Proposal for new European ePrivacy Regulation

Proposal for new European ePrivacy Regulation

By: Ron Moscona

On 10 January 2017, the European Commission announced its proposal for new legislation which would update the law relating to privacy in electronic communications. The Commission has proposed a draft ePrivacy regulation that would repeal and replace the existing ePrivacy Directive (2002/58/EC) (“ePrivacy Directive”). The draft regulation aims to further the Commission’s Digital Single Market Strategy by complementing and conforming privacy rules in the telecommunications sector with the General Data Protection Regulation (2016/679) (“GDPR”), which comes into force on 25 May 2018.

The EU’s rules on data protection and privacy in electronic communications have always been intertwined and will remain so in the future under the twin regimes of the GDPR and the new ePrivacy Regulation. While the data protection rules (and the GDPR) set out a broad regime for the management of personal data by businesses and public institutions, the ePrivacy rules focus on the specific privacy duties of providers of telecommunication services in relation to the privacy of users’ communications. The ePrivacy rules, however, are not only of interest to telecommunication providers as they regulate the use of all electronic communications including emails, fax, telephone, social media etc. and the use of cookies and similar devices on websites and mobile applications.

New technologies and communication platforms

Having conducted an evaluation of the ePrivacy Directive, the European Commission found that, although its objectives and principles remain sound, there have been important technological and economic developments in the market, which the ePrivacy Directive has not kept pace with. New “over-the-top” (“OTT”) services, such as internet voice calls, instant messaging and web-based e-mail services, have an increasing presence in the market. The Commission found that these new services are not adequately covered by the ePrivacy Directive, which has resulted in a “void of protection of communications conveyed through new services”. The Commission therefore concluded that new legislation was required and a directly applicable regulation was chosen in order to create uniform protection across the EU.

The draft regulation aims to bring ePrivacy rules in line with general data protection rules under the GDPR and it will bring OTT communication service providers, such as WhatsApp, Skype, Gmail, Facebook, etc., more expressly within the scope of the EU’s ePrivacy laws (these communication platforms may already be covered by the existing directive however the position is not altogether clear).

The draft regulation also clarifies the territorial scope of the ePrivacy framework. The existing directive does not specify its territorial extent and the question was never properly or comprehensively addressed by the Court of Justice of the EU. The new ePrivacy Regulation will deal with the question head on and will apply to entities anywhere in the world that provide publicly-available electronic communications services to, or gather data from the devices of, end users located in the EU.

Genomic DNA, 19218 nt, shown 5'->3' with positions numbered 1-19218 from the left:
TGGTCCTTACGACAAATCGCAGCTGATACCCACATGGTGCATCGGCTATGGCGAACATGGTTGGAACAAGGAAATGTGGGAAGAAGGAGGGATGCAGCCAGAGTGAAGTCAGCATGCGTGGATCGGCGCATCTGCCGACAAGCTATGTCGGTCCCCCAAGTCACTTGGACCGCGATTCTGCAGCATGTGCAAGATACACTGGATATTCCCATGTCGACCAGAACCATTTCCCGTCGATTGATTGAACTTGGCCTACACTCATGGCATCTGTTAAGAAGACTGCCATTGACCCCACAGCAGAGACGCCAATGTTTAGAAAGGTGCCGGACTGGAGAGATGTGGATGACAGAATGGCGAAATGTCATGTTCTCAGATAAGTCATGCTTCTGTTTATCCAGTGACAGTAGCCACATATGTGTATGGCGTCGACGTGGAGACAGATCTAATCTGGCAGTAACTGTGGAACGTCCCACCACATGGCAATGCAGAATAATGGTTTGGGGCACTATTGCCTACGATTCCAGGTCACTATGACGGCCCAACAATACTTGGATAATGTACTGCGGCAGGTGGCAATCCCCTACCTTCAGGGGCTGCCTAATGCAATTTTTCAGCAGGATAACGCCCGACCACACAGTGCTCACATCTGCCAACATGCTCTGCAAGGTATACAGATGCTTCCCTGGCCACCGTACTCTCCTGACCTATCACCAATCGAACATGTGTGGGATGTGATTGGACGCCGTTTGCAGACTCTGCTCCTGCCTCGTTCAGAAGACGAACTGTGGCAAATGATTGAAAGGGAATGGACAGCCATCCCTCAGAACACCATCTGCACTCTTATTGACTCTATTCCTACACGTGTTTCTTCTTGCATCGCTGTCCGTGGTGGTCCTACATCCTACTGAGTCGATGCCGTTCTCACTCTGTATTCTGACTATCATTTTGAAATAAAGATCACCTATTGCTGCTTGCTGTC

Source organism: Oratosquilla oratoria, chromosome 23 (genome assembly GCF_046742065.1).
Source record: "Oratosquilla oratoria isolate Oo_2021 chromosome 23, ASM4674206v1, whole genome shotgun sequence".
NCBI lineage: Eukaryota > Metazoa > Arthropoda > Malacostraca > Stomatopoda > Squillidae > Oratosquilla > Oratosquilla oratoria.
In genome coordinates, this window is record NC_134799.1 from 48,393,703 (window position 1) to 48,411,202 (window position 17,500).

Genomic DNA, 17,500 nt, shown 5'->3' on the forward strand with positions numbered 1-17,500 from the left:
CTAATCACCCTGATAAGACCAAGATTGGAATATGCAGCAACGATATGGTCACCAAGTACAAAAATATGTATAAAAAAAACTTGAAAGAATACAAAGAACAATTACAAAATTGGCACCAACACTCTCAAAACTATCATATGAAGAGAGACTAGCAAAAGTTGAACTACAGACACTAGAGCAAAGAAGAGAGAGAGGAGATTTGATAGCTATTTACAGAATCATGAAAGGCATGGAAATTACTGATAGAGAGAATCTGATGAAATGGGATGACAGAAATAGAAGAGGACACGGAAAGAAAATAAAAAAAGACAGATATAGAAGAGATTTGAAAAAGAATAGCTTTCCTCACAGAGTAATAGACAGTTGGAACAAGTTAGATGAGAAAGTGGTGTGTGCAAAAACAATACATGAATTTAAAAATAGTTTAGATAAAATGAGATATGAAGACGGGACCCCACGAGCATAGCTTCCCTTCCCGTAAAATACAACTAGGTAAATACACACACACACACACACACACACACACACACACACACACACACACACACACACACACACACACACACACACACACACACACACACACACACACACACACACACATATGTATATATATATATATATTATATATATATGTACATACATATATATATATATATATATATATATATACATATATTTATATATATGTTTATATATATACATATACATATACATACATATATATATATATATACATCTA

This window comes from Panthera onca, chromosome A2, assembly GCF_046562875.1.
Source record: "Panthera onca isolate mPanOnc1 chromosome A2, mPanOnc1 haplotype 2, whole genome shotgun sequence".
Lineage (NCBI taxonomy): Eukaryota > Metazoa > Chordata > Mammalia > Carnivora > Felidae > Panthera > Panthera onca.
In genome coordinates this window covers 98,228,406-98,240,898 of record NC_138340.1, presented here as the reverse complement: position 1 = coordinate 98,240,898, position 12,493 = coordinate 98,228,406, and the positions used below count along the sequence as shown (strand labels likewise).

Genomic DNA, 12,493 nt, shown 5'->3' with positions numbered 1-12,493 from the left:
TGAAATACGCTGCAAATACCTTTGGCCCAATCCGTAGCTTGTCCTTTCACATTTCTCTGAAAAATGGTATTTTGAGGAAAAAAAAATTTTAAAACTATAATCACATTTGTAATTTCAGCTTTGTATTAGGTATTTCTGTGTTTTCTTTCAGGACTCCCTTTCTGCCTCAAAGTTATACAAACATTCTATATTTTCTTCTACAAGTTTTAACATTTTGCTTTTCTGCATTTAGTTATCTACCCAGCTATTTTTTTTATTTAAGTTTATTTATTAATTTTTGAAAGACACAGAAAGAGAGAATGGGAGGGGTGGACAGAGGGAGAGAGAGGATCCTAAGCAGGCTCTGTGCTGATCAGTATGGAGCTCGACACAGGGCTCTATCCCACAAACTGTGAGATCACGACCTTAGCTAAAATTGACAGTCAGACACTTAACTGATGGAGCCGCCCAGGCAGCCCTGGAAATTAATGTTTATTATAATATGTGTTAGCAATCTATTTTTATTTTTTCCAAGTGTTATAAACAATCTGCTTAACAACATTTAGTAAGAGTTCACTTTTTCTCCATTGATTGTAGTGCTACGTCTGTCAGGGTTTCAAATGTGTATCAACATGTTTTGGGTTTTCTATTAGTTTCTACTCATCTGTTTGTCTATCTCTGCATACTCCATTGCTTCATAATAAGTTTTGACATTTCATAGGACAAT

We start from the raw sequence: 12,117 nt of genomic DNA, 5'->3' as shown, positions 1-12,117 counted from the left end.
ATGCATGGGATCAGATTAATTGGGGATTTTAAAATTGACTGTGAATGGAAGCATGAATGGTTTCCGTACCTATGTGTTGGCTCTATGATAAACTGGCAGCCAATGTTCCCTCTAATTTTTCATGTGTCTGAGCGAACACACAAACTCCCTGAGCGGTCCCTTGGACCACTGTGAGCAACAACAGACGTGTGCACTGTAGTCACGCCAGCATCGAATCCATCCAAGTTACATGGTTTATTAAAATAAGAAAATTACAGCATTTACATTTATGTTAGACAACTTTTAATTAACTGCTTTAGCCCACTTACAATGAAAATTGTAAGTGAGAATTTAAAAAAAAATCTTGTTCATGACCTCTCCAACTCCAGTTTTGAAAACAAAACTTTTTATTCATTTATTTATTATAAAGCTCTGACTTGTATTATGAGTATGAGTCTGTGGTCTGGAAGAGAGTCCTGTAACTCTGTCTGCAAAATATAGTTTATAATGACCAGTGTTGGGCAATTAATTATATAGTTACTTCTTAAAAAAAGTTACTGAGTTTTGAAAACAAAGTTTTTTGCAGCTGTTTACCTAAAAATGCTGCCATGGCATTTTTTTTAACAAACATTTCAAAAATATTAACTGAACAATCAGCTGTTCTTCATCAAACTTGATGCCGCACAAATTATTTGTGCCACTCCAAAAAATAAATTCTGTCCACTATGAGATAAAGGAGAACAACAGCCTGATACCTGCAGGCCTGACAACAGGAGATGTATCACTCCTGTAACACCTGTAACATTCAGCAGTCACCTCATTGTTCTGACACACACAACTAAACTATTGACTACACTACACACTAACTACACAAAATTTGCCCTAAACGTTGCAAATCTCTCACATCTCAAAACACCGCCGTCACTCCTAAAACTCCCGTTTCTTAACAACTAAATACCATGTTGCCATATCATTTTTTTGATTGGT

Communications content and metadata

The new rules aim to guarantee privacy for both content and metadata (e.g. time of a call and location) derived from electronic communications. Under the new rules, providers of communications services can only process the content of electronic communications if the end-users concerned have given their consent and the provision of that service cannot be fulfilled without the processing of such content. For any other purpose, content can only be processed if end-users consent to the processing of their content for one or more specified purposes that cannot be fulfilled by processing information that is made anonymous, and the provider has consulted a supervisory authority.

Metadata can only be processed by service providers if it is necessary: (i) to fulfill quality of service requirements; (ii) for billing or interconnection payment purposes; or (iii) for detecting fraudulent use of the service. For any other purposes, metadata can only be used if the end-user has given their consent to the processing of their metadata for one or more specified purposes, provided that the purpose or purposes concerned could not be fulfilled by processing information that is made anonymous.

Additionally, unless end-user consent has been obtained, service providers must delete metadata or make that data anonymous after it is no longer needed for the purpose of the transmission of a communication or, if kept for billing purposes, after the end of the period during which a bill may lawfully be challenged or a payment may be pursued in accordance with national law.

It may be recalled that in December 2016 the Court of Justice of the EU struck down national legislation in both Sweden and the United Kingdom which gave excessive powers to law enforcement and investigation agencies to require telecommunication providers to store metadata and to make it available to such agencies for crime investigation and anti-terrorism purposes. That decision took into account the anticipated new proposals for the ePrivacy Regulation and is closely related (see our update note concerning that decision – EU court strikes down security legislation over privacy concerns]).